FIFA de­nies ‘poppy ban’

Kuwait Times - - SPORTS -

LON­DON: Foot­ball global gov­ern­ing body FIFA in­sisted yes­ter­day it was a “dis­tor­tion of the facts” to suggest they would pun­ish Bri­tish na­tional as­so­ci­a­tions de­ter­mined to mark this week­end’s World Cup qual­i­fiers with poppy tributes. Both Eng­land and Scot­land plan to defy what they be­lieve to be a FIFA ban on the wear­ing of pop­pies, a na­tional sym­bol hon­or­ing war dead, when their teams meet at Wem­b­ley yes­ter­day.

The lat­est edi­tion of in­ter­na­tional foot­ball’s old­est fix­tures takes place on Novem­ber 11 - Armistice Day in Bri­tain as it marks the an­niver­sary of the end of the First World War on Novem­ber 11, 1918. Play­ers wear­ing the poppy sym­bol on their shirts would ap­pear to con­tra­vene FIFA reg­u­la­tions for­bid­ding the dis­play of mes­sages con­sid­ered to be com­mer­cial, per­sonal, po­lit­i­cal or re­li­gious. Of­fi­cials at both Eng­land’s Foot­ball As­so­ci­a­tion and the Scot­tish Foot­ball As­so­ci­a­tion have tried to find out just what sort of pun­ish­ment they could face, amid fears of fines or even points de­duc­tions.

But a FIFA spokesper­son said yes­ter­day it could only act on ac­tual events. “FIFA was re­cently con­tacted by the four Bri­tish FAs (Eng­land, Scot­land, Wales and North­ern Ire­land) with spe­cific re­quests re­lated to the wear­ing of ‘poppy sym­bols’ by the play­ers dur­ing the up­com­ing FIFA World Cup qual­i­fy­ing matches,” said the spokesper­son. “FIFA’s ad­min­is­tra­tion does not have the ju­ris­dic­tion to take any such de­ci­sion. “The proper body tasked with en­sur­ing the uni­form ap­pli­ca­tion of the Laws of the Game is the in­de­pen­dent dis­ci­plinary com­mit­tee.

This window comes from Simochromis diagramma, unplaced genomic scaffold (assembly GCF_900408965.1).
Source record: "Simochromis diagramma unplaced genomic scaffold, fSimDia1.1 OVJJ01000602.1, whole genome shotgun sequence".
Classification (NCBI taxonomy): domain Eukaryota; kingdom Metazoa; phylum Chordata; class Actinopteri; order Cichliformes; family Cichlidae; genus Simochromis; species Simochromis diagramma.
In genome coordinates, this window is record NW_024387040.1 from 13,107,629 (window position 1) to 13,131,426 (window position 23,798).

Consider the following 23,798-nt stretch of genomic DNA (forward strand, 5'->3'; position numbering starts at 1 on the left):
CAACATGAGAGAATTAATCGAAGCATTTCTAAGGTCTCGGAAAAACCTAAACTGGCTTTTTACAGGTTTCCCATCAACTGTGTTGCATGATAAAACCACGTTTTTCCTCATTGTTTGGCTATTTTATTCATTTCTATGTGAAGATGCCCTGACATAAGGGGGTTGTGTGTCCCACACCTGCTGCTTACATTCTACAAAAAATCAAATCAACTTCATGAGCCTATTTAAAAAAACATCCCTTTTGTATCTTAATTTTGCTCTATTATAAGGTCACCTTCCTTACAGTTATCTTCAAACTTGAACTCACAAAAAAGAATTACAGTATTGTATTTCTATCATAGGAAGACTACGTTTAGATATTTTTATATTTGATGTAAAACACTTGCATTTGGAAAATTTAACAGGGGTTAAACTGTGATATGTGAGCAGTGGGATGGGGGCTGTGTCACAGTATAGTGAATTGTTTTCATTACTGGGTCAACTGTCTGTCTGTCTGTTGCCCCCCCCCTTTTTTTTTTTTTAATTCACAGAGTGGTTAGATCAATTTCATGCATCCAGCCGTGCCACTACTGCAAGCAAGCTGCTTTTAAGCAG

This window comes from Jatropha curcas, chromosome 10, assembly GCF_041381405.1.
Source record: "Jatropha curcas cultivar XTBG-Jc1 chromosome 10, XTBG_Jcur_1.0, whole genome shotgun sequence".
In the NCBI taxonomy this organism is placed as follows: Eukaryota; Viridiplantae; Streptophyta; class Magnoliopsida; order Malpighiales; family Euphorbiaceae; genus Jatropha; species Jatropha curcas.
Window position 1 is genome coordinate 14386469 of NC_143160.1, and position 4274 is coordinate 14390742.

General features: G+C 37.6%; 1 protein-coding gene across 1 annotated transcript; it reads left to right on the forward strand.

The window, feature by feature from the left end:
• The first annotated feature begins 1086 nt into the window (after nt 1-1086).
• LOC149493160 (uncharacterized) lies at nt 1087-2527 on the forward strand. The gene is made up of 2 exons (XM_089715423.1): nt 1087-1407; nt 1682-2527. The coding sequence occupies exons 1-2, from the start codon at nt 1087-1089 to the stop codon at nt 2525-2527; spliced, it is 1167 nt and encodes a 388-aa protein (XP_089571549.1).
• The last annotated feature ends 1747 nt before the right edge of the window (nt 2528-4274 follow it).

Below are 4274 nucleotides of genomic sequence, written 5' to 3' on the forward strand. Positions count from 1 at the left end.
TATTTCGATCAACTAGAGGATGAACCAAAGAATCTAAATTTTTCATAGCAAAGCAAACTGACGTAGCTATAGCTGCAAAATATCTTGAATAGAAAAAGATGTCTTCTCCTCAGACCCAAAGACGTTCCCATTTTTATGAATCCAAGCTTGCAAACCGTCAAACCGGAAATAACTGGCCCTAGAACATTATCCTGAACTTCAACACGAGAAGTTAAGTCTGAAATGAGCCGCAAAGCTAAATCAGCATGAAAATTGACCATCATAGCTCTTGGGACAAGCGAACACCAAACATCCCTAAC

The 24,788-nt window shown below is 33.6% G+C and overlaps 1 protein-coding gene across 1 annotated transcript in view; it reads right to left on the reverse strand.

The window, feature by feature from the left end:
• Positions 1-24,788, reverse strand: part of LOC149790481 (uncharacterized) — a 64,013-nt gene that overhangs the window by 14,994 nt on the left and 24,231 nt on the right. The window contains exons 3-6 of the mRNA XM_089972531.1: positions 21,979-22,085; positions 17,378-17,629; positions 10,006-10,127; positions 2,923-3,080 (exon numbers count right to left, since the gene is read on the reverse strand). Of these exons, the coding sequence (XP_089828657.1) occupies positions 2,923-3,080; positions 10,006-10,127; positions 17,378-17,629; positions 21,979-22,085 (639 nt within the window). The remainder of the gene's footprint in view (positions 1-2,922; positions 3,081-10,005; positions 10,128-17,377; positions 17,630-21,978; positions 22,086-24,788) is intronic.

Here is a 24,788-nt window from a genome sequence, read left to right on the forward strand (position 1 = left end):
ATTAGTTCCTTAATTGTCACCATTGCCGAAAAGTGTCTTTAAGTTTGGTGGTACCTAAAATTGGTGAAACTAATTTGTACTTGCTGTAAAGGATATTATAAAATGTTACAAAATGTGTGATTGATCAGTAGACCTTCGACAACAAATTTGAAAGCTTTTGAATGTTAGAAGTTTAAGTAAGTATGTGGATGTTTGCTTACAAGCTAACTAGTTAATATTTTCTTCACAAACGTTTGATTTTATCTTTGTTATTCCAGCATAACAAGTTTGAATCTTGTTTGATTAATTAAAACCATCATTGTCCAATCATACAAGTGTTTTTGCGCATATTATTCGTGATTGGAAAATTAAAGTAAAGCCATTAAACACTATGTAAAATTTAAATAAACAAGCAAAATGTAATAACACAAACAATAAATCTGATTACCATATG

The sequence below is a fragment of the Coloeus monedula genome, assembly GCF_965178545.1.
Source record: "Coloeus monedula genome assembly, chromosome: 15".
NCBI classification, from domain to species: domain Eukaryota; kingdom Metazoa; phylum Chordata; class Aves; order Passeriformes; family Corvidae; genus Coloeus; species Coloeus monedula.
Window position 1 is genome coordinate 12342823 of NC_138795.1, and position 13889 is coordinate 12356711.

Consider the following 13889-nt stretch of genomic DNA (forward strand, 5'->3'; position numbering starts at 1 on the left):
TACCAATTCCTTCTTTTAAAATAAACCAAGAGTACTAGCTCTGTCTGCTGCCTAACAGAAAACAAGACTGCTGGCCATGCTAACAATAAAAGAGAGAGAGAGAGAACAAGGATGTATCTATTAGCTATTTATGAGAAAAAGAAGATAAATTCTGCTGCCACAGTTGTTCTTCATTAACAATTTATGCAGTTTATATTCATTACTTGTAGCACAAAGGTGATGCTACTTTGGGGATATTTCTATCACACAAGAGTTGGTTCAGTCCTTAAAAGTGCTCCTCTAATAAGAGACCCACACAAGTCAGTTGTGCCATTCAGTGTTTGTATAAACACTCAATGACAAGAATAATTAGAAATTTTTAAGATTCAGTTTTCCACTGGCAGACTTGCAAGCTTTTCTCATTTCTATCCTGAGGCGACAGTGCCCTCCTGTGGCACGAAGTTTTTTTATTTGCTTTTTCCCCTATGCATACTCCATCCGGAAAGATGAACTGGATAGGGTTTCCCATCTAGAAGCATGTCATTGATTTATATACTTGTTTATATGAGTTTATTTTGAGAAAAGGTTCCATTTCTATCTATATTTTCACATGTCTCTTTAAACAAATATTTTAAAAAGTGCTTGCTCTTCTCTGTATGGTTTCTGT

“FIFA’s ad­min­is­tra­tion pro­vided in­for­ma­tion to the four Bri­tish FAs with­out mak­ing any judg­ments re­gard­ing their spe­cific re­quests, so the per­cep­tion that FIFA ‘banned’ any­thing is a dis­tor­tion of the facts.” The spokesper­son added: “Law Four was cre­ated by the In­ter­na­tional Foot­ball As­so­ci­a­tion Board (made up of the four Bri­tish FAs and FIFA) to pro­vide an equal frame­work for all mem­bers by mak­ing it clear that play­ers’ equip­ment must be free of po­lit­i­cal, re­li­gious or per­sonal slo­gans, state­ments or im­ages.” Hours be­fore the kick-off at Wem­b­ley, a wreath of pop­pies was laid on the turf.

‘Re­spect­ful’

English FA chief ex­ec­u­tive Martin Glenn said Thurs­day: “A cou­ple of weeks ago we told FIFA, in line with what he had agreed with them in 2011 (for a game with Spain) that we would wear arm­bands, not a poppy em­bed­ded in the shirt be­cause FIFA have a law of the game that you can­not use po­lit­i­cal sym­bols on shirts. “We had a row with them in 2011 and thought we had got over it. Un­for­tu­nately with the new per­son­al­i­ties com­ing in they wanted to make a bit of a stand, which is very dis­ap­point­ing.” The Foot­ball As­so­ci­a­tion of Wales an­nounced Thurs­day they had ditched plans to go ahead with a sim­i­lar poppy trib­ute to the one planned by their English and Scot­tish coun­ter­parts dur­ing Satur­day’s World Cup qual­i­fier against Ser­bia in Cardiff amid fears of a fine or, ar­guably even worse, a points de­duc­tion by FIFA. Wales play­ers will wear black arm­bands, a tra­di­tional sym­bol of mourn­ing of­ten adopted by sports­men in var­i­ous con­texts, when they face Ser­bia. “The fact the game’s live on TV to­mor­row night, we’re stand­ing by the rule that FIFA put in place, we’ve been re­spect­ful of that and I back our de­ci­sion,” said Wales man­ager Chris Cole­man yes­ter­day.

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